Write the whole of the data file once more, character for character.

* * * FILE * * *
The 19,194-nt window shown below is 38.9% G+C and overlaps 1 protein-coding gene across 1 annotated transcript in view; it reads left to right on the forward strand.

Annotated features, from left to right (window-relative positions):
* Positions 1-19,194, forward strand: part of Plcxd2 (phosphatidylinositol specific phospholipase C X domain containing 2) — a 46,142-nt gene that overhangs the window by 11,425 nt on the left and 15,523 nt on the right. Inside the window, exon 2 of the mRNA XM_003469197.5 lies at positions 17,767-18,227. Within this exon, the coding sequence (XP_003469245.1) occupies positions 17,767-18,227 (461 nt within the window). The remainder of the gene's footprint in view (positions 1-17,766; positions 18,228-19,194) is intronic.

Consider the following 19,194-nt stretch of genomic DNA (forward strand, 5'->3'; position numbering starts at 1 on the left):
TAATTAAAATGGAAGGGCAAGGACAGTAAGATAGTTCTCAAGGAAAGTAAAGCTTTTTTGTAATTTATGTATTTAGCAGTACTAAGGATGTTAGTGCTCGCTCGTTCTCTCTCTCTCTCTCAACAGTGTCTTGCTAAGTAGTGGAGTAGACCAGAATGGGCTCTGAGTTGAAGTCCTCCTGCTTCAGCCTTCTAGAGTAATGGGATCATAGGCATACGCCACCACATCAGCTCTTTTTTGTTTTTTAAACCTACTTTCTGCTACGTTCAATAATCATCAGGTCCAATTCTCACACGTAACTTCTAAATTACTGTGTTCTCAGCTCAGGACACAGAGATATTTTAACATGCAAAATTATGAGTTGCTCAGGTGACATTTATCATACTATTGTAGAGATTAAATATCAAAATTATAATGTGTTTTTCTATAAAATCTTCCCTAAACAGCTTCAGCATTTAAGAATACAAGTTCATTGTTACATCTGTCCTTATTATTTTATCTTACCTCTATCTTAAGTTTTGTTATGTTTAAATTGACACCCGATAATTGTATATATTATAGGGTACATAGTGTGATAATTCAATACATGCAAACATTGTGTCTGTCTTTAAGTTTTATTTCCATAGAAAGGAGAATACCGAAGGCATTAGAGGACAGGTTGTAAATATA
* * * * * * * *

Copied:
The 19,194-nt window shown below is 38.9% G+C and overlaps 1 protein-coding gene across 1 annotated transcript in view; it reads left to right on the forward strand.

Annotated features, from left to right (window-relative positions):
* Positions 1-19,194, forward strand: part of Plcxd2 (phosphatidylinositol specific phospholipase C X domain containing 2) — a 46,142-nt gene that overhangs the window by 11,425 nt on the left and 15,523 nt on the right. Inside the window, exon 2 of the mRNA XM_003469197.5 lies at positions 17,767-18,227. Within this exon, the coding sequence (XP_003469245.1) occupies positions 17,767-18,227 (461 nt within the window). The remainder of the gene's footprint in view (positions 1-17,766; positions 18,228-19,194) is intronic.

Consider the following 19,194-nt stretch of genomic DNA (forward strand, 5'->3'; position numbering starts at 1 on the left):
TAATTAAAATGGAAGGGCAAGGACAGTAAGATAGTTCTCAAGGAAAGTAAAGCTTTTTTGTAATTTATGTATTTAGCAGTACTAAGGATGTTAGTGCTCGCTCGTTCTCTCTCTCTCTCTCAACAGTGTCTTGCTAAGTAGTGGAGTAGACCAGAATGGGCTCTGAGTTGAAGTCCTCCTGCTTCAGCCTTCTAGAGTAATGGGATCATAGGCATACGCCACCACATCAGCTCTTTTTTGTTTTTTAAACCTACTTTCTGCTACGTTCAATAATCATCAGGTCCAATTCTCACACGTAACTTCTAAATTACTGTGTTCTCAGCTCAGGACACAGAGATATTTTAACATGCAAAATTATGAGTTGCTCAGGTGACATTTATCATACTATTGTAGAGATTAAATATCAAAATTATAATGTGTTTTTCTATAAAATCTTCCCTAAACAGCTTCAGCATTTAAGAATACAAGTTCATTGTTACATCTGTCCTTATTATTTTATCTTACCTCTATCTTAAGTTTTGTTATGTTTAAATTGACACCCGATAATTGTATATATTATAGGGTACATAGTGTGATAATTCAATACATGCAAACATTGTGTCTGTCTTTAAGTTTTATTTCCATAGAAAGGAGAATACCGAAGGCATTAGAGGACAGGTTGTAAATATA